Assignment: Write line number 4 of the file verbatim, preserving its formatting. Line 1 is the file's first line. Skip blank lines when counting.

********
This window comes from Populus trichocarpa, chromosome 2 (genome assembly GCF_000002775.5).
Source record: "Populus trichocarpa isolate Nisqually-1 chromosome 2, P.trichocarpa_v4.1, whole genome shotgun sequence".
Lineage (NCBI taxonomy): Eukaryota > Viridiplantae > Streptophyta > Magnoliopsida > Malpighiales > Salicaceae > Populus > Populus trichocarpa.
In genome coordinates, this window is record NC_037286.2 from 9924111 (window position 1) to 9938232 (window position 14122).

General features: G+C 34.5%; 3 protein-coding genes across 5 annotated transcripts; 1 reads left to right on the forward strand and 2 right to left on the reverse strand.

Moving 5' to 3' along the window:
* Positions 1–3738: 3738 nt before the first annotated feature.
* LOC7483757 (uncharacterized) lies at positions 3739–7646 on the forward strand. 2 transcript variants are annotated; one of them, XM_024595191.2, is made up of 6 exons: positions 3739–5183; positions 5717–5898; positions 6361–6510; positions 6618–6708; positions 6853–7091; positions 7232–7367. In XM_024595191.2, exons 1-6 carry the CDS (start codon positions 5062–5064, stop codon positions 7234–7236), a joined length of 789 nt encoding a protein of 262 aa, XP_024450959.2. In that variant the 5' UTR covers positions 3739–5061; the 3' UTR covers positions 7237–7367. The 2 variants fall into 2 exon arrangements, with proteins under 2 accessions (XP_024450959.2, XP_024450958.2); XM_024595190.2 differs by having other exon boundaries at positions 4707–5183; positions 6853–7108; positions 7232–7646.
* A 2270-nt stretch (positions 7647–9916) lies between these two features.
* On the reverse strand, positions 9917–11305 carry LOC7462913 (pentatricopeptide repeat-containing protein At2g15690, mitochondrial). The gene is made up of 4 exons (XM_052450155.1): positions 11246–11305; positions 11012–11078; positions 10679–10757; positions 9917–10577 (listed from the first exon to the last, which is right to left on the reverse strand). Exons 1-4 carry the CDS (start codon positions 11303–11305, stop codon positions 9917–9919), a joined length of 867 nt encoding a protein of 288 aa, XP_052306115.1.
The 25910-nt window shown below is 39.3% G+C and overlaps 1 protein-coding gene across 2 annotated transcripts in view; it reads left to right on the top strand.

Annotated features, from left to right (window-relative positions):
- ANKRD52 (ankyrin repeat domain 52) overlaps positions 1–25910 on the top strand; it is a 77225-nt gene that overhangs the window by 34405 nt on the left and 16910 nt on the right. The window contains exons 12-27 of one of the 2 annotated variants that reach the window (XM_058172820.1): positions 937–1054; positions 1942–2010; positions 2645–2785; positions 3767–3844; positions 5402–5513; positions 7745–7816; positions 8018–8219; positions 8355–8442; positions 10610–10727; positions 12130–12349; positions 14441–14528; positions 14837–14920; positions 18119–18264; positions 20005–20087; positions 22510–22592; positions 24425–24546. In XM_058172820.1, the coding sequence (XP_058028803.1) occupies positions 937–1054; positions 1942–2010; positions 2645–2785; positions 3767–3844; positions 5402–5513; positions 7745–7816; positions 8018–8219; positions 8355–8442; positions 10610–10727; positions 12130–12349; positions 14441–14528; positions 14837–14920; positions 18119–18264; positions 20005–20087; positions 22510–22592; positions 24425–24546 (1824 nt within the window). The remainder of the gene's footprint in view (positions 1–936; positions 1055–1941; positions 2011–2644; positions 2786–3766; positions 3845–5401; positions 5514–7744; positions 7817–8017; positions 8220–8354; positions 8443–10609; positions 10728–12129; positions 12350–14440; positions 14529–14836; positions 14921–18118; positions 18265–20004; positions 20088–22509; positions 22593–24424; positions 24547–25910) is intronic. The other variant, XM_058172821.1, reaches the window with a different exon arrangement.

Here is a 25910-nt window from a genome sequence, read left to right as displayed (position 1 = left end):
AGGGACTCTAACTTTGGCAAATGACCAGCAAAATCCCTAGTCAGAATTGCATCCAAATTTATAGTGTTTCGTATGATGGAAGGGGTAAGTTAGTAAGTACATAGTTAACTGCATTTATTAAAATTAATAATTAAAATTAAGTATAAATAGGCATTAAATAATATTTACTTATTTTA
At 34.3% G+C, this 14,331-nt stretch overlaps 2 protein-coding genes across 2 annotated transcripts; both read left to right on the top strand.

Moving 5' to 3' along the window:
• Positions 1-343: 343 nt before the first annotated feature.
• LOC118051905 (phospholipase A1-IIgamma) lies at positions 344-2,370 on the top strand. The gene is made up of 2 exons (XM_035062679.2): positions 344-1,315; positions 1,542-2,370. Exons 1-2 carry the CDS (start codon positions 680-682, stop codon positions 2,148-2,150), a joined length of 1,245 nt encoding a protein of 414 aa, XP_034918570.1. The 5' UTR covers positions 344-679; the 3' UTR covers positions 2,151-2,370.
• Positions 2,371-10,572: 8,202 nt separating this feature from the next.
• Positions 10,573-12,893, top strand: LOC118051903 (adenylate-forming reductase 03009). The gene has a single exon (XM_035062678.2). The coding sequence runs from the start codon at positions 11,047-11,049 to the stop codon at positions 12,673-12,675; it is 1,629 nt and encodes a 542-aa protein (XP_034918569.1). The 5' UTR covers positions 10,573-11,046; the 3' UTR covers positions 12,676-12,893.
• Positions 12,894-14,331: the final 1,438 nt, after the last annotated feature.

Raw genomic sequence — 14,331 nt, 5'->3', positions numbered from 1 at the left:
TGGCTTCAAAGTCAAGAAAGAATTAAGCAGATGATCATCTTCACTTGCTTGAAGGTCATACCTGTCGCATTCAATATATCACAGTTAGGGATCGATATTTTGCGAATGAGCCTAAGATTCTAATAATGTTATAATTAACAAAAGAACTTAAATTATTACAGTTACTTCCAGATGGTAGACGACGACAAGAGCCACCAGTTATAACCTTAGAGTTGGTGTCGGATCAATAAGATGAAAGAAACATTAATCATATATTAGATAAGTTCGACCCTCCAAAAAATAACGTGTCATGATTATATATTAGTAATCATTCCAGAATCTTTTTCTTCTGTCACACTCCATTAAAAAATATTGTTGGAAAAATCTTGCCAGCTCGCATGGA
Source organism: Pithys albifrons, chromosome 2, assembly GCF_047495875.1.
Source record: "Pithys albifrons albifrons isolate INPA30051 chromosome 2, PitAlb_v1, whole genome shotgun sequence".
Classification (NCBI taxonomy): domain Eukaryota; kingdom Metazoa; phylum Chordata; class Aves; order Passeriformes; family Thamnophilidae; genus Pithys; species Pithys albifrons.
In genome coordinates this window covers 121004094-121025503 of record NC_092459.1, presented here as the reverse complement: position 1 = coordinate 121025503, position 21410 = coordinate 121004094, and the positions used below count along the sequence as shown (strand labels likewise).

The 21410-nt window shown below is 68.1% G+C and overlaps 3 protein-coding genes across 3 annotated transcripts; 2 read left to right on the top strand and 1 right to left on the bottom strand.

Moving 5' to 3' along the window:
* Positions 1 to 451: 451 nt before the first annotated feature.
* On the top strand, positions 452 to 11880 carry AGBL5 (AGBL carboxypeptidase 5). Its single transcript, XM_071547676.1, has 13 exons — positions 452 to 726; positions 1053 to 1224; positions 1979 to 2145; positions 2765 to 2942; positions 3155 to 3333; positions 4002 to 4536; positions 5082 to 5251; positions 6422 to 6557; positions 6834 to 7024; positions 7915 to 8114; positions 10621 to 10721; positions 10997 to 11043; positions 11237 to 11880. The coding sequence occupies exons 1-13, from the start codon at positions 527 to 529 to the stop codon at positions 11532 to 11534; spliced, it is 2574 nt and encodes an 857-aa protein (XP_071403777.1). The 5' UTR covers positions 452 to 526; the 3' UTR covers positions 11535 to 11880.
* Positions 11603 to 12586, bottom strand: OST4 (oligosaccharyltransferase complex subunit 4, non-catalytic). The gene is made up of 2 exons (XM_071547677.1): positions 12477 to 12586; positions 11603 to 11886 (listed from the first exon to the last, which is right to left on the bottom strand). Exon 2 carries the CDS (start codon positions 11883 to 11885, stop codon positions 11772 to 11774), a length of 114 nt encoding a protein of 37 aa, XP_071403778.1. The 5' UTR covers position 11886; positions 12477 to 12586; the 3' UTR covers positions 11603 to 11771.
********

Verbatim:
In genome coordinates, this window is record NC_037286.2 from 9924111 (window position 1) to 9938232 (window position 14122).